The origins of reflexology reach back to ancient Egypt where inscriptions found in a physician's tomb at Ankmahor, dated 2350 BC showed reflexology treatments. The Chinese and Cherokee Indians have also used pressure point techniques for thousands of years to encourage healing. However modern reflexology developed from the 'Zone Theory' developed by Dr. William Fitzgerald at the beginning of the twentieth century. He discovered that the application of pressure on the zones of the hands or feet relieved pain and in the majority of cases also relieved the underlying cause. Eunice Ingham, an American physiotherapist further developed this concept in the 1930's and created a foot map which showed the reflexes in the feet were an exact mirror image of the organs of the body. Reflexology as practised today was introduced into Britain in the 1960's by Doreen Bailey, a student of Eunice Ingram's.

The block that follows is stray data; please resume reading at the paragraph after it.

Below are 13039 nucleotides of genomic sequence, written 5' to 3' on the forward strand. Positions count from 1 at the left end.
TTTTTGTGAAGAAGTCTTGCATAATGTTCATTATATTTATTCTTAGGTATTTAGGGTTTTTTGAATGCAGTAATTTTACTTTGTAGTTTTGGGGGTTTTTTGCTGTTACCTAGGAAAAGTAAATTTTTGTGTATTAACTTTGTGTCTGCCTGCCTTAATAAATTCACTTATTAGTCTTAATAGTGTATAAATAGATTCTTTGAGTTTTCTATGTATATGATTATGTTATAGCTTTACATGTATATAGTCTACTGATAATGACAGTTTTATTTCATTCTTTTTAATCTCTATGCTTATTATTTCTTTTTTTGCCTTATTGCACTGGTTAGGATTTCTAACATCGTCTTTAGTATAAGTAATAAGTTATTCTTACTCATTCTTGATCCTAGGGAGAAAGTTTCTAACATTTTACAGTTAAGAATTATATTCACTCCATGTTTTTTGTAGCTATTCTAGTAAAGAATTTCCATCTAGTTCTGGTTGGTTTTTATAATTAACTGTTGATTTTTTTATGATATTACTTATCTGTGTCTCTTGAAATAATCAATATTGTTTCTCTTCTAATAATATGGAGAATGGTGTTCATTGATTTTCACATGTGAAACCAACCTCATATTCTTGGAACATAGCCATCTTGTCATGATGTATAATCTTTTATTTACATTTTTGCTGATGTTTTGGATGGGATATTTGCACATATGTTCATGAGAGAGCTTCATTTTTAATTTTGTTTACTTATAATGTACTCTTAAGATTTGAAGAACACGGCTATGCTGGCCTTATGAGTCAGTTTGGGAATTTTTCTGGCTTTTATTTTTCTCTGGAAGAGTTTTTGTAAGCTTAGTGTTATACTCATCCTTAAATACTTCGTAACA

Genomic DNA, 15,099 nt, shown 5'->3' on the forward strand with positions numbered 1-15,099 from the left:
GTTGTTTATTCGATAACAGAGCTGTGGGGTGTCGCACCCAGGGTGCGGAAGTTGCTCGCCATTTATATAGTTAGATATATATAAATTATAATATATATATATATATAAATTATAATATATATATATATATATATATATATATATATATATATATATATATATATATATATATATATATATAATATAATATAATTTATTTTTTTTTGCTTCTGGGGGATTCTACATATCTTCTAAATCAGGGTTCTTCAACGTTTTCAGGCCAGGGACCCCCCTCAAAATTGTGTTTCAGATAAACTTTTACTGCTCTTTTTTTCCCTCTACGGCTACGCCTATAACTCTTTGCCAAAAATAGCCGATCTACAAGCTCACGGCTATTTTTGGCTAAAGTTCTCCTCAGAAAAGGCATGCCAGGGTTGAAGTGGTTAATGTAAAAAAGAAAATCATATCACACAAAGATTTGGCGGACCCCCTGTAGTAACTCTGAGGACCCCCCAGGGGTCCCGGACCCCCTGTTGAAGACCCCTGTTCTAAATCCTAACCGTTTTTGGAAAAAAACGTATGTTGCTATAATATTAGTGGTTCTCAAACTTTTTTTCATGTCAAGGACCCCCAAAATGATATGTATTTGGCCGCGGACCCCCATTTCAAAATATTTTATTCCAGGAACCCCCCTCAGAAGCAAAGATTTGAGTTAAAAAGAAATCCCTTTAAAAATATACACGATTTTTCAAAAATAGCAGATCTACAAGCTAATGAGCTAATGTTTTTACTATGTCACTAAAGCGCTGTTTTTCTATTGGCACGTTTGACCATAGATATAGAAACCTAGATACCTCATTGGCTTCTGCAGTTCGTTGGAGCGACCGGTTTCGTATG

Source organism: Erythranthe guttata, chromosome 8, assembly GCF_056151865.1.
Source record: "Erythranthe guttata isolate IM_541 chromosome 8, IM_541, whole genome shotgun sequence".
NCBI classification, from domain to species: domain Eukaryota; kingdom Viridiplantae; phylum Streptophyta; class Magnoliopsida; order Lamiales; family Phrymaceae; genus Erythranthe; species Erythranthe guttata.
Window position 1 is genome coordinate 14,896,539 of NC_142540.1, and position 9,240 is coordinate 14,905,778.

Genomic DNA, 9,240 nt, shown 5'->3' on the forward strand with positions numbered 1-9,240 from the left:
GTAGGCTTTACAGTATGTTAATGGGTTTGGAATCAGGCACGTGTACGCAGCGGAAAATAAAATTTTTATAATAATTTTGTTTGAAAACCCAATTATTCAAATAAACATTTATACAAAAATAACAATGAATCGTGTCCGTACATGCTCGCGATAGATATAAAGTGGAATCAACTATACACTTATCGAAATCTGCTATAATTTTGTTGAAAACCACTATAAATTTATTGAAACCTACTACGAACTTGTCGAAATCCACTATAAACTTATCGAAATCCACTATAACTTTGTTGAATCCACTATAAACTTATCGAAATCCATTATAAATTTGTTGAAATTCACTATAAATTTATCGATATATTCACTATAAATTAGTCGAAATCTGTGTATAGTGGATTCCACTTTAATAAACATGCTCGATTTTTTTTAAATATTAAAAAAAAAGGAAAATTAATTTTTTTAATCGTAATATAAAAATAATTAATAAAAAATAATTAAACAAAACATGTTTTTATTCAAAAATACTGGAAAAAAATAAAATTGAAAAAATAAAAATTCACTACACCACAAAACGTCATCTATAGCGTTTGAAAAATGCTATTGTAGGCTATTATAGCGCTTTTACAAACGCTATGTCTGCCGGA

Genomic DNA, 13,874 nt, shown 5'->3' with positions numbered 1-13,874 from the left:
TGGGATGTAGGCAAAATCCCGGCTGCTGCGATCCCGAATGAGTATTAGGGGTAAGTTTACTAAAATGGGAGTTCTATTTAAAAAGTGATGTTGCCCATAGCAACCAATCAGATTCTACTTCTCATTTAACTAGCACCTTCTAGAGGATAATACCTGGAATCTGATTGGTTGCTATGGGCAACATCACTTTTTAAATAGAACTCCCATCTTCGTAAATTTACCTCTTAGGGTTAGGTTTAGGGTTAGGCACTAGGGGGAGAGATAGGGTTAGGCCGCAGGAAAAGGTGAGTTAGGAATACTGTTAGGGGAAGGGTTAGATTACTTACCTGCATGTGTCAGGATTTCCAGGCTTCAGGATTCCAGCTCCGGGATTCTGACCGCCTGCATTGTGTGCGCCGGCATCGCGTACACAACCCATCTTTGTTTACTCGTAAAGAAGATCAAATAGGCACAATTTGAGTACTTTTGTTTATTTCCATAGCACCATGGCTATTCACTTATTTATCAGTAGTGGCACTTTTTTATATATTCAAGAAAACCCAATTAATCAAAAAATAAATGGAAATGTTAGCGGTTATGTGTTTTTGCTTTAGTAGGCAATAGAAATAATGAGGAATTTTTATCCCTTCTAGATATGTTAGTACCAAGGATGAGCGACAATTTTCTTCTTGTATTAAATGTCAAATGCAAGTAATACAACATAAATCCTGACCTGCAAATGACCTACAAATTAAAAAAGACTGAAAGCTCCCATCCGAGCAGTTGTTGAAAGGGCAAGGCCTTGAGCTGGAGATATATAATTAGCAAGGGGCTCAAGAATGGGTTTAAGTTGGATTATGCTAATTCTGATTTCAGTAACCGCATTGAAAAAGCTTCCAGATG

Reflexology aims to treat the whole body. The treatment includes massage and pressure point techniques. Congestion and imbalances are detected through changes in the feet. These are released by unblocking energy during and following treatment. It provides support for all ailments, especially stress related conditions and hormone imbalances.